But I digress.
So...I've chosen a production company and narrowed down the list of potential narrators. By the way, I've also chosen a private jet and a villa in the Swiss Alps for, you know, when all the money starts rolling in. I did, however, run some figures and come up with a basic budget for making an audio book. There is only one small problem...how to pay for it all.
Its good to have a budget. Its even better to have money. Scratch the villa and the private jet and focus on the audio book and how to pay for it.
Option 1: Revenue sharing. Brutal truth time - if I were a narrator, I wouldn't agree to revenue sharing on any of my books. In fact, I'd laugh if I asked me to share my revenue on my books. I know that's harsh, but I know a lot of indie authors can sympathize with me (can I get an Amen from the crowd?) While I believe strongly in the caliber of my work (especially when I've been drinking), I just don't sell enough books (yet) to make revenue sharing attractive.
I think, however, I could get a good narrator if I pay upfront. But it still leaves me with the conundrum of where to find the money.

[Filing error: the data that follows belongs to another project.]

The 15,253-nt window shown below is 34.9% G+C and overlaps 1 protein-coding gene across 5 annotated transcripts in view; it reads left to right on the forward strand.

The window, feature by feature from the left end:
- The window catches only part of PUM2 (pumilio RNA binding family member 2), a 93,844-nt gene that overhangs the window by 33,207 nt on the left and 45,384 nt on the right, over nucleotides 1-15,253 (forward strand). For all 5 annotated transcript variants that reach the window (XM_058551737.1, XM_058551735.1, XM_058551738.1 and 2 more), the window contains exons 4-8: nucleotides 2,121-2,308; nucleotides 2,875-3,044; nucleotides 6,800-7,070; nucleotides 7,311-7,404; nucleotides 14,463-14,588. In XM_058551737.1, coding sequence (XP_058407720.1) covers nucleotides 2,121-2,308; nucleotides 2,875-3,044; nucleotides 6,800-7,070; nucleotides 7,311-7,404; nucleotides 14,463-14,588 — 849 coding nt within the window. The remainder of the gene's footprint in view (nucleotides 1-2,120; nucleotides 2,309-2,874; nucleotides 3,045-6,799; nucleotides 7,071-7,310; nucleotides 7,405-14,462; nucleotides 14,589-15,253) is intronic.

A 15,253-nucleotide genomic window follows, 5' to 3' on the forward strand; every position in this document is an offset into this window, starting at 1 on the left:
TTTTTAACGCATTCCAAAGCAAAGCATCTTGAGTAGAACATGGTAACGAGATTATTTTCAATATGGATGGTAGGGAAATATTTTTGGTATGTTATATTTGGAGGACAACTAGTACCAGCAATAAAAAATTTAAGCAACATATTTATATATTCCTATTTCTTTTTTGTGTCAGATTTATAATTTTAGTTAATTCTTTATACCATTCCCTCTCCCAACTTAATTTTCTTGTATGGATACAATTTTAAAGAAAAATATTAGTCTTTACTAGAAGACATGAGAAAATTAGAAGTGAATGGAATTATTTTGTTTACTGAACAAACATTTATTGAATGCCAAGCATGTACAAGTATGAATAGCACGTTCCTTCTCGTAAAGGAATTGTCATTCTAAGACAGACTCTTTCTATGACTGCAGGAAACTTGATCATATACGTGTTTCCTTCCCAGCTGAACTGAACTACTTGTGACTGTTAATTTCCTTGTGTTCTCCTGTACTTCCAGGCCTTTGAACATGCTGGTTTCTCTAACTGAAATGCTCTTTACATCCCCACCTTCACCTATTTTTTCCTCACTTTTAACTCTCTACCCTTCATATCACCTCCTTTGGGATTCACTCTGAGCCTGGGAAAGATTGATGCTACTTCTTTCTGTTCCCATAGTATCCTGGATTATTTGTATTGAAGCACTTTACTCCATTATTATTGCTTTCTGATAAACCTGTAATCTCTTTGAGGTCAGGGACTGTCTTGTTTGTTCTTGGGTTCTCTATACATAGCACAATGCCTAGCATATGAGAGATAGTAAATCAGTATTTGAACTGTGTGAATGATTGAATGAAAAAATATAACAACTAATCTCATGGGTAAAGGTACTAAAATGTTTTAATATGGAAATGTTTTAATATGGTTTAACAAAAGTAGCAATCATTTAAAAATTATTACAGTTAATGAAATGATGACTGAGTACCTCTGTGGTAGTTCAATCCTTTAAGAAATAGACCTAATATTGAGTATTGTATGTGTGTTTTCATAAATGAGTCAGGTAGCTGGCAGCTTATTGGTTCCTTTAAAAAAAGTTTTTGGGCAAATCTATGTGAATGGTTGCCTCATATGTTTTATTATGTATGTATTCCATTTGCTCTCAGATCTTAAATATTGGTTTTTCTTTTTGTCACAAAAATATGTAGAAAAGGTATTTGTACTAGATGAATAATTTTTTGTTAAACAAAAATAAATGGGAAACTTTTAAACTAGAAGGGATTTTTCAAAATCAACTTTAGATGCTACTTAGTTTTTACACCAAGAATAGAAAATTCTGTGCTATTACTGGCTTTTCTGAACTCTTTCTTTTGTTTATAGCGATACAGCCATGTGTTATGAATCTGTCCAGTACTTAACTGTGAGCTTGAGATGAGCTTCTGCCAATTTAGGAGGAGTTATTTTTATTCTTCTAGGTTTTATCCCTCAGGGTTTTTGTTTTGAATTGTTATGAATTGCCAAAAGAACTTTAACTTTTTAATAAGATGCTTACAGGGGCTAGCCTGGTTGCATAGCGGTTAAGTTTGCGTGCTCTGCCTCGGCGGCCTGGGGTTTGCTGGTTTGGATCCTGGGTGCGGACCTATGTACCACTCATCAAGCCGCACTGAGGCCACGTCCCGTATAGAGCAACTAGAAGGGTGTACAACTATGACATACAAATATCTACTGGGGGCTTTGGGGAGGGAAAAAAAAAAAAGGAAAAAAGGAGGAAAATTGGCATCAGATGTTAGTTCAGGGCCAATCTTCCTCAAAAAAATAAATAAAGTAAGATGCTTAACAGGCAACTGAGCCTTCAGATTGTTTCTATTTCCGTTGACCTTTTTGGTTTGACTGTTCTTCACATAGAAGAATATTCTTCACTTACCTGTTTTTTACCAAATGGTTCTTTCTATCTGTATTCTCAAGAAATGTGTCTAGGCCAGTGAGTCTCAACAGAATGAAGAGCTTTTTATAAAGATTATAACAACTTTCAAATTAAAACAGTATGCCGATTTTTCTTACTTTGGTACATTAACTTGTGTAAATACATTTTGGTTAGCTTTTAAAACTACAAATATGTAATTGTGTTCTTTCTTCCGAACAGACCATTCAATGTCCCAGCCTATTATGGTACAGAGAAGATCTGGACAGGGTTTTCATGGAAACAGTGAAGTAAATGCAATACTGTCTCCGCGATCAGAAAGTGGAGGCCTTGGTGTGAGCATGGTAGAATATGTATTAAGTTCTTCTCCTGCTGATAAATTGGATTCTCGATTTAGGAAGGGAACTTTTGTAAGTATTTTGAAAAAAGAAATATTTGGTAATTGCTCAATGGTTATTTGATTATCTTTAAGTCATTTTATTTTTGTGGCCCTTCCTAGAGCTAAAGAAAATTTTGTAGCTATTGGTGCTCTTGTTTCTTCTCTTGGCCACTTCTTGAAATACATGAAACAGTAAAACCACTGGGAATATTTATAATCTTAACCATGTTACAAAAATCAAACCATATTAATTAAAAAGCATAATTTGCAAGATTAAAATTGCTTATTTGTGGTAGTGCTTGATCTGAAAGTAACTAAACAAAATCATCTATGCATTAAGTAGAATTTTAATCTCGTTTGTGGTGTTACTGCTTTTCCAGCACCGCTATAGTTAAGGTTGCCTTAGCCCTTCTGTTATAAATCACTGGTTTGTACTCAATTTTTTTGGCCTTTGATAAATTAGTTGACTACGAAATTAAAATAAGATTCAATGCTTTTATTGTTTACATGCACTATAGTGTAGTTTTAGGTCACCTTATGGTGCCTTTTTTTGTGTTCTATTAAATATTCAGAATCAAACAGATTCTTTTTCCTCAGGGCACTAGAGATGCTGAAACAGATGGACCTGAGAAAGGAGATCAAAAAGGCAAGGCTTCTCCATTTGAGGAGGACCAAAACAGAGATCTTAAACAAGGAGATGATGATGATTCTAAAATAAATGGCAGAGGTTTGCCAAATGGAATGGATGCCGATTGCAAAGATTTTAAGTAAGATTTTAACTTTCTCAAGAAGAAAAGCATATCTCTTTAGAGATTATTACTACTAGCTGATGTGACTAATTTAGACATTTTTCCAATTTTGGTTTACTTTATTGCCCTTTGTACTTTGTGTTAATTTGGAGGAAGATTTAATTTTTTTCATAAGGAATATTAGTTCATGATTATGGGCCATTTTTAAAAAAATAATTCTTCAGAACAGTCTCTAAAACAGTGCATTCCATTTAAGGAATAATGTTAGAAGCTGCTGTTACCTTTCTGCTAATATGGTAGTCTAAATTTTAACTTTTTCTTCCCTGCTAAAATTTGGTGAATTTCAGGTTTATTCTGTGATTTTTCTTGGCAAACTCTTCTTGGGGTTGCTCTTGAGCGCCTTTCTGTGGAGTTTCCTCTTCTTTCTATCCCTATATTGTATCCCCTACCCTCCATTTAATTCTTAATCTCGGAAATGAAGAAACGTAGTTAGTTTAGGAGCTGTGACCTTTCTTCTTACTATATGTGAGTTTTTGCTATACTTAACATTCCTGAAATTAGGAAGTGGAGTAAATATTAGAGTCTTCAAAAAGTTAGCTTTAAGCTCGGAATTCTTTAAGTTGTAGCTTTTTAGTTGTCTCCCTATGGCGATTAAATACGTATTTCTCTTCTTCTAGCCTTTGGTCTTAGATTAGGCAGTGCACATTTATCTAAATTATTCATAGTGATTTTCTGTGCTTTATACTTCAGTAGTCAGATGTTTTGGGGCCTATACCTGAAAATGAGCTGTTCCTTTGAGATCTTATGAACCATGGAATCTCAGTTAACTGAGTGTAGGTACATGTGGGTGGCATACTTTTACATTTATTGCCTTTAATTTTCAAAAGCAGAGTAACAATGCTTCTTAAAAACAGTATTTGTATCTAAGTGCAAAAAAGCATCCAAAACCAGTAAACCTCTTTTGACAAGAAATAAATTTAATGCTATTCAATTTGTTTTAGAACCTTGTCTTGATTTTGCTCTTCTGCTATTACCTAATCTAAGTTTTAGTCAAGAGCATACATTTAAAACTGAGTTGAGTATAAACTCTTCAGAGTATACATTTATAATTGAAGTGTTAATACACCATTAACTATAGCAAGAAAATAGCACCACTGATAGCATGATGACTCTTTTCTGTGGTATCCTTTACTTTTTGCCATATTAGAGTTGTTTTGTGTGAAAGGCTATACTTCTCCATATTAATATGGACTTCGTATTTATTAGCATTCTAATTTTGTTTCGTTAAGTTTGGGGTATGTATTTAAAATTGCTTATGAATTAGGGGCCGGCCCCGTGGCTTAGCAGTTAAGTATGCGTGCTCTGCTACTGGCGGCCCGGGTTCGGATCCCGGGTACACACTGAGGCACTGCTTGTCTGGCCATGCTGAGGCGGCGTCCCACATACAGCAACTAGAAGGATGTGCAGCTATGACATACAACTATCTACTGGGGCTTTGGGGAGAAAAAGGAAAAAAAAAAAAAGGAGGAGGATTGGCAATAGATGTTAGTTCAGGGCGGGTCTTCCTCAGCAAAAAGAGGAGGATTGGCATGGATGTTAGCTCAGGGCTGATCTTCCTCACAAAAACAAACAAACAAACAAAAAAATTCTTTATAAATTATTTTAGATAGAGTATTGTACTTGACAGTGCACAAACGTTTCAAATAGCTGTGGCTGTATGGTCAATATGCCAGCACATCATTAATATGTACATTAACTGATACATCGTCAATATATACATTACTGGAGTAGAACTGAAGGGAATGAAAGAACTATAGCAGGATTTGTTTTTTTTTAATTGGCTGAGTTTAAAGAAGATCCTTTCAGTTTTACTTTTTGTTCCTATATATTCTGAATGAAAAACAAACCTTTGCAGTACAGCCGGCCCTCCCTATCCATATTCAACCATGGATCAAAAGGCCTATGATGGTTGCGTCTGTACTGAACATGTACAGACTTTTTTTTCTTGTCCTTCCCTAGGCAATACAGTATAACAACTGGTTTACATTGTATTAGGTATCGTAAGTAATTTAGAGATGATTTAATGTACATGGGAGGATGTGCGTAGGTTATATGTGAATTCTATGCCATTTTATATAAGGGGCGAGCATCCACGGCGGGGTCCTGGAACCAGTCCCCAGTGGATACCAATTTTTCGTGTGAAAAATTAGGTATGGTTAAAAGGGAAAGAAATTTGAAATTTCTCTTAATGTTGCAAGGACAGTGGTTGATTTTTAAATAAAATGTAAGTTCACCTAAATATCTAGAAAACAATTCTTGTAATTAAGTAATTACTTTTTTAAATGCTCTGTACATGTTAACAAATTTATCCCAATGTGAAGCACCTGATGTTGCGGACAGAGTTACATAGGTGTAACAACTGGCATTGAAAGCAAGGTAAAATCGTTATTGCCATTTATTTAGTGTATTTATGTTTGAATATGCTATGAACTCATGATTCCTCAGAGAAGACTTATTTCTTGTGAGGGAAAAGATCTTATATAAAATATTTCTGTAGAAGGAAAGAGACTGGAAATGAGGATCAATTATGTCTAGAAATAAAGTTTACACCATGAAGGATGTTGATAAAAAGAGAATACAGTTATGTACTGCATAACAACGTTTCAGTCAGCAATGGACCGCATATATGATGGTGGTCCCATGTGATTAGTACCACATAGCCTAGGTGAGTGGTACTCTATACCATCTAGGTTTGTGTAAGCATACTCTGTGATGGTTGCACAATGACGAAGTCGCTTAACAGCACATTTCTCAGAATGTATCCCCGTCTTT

Option 2: Pay with cash from my day job. That money is already budgeted for real-life stuff, like food and kid stuff and air conditioning. Like many authors, I do not have much excess cash to spend on writing. On that note, people often liken writing to having a mistress. I strongly disagree.
Other than being demanding and expensive like a mistress, they have nothing in common. A mistress is (optimally) sexy, and (usually) a secret. A mistress should also make you feel better (at least temporarily).
(BTW, what the hell do you call a male version of mistress? A misteress? If a lesbian has a mistress, is she still a mistress? If a gay man has a mistress, is he a Mister Misteress?)
I digress yet again.
Writing, on he other hand, is just demanding and expensive.
No, writing is less like a mistress and more like an old college buddy who is out of work and staying for "just a few days" until "he can catch a break." Your spouse knows all about him because he lives on her couch and she hates his guts and keeps asking when he is moving out because its time to move on and he is eating all the food and leaves beer cans all over the floor and scratches himself in from of the kids and the toilet won't flush and where the hell is the cat...
Did I do it again? I did, didn't I? Back to the topic.
Option 3: Sell one of my kidneys. I'm not sure either kidney is working at 100% capacity anymore.
Option 4: Sell one of your kidneys. Wanna go grab a drink? Ah, never mind. It's too much of a hassle to keep all that ice in the motel bathtub. Last time I tried it, my Chinese blackmarket connection said I removed the spleen, not the kidney. I didn't get paid and was out like, 40 bucks for all the ice and whiskey. The incident did, however, convince my old college buddy to move out.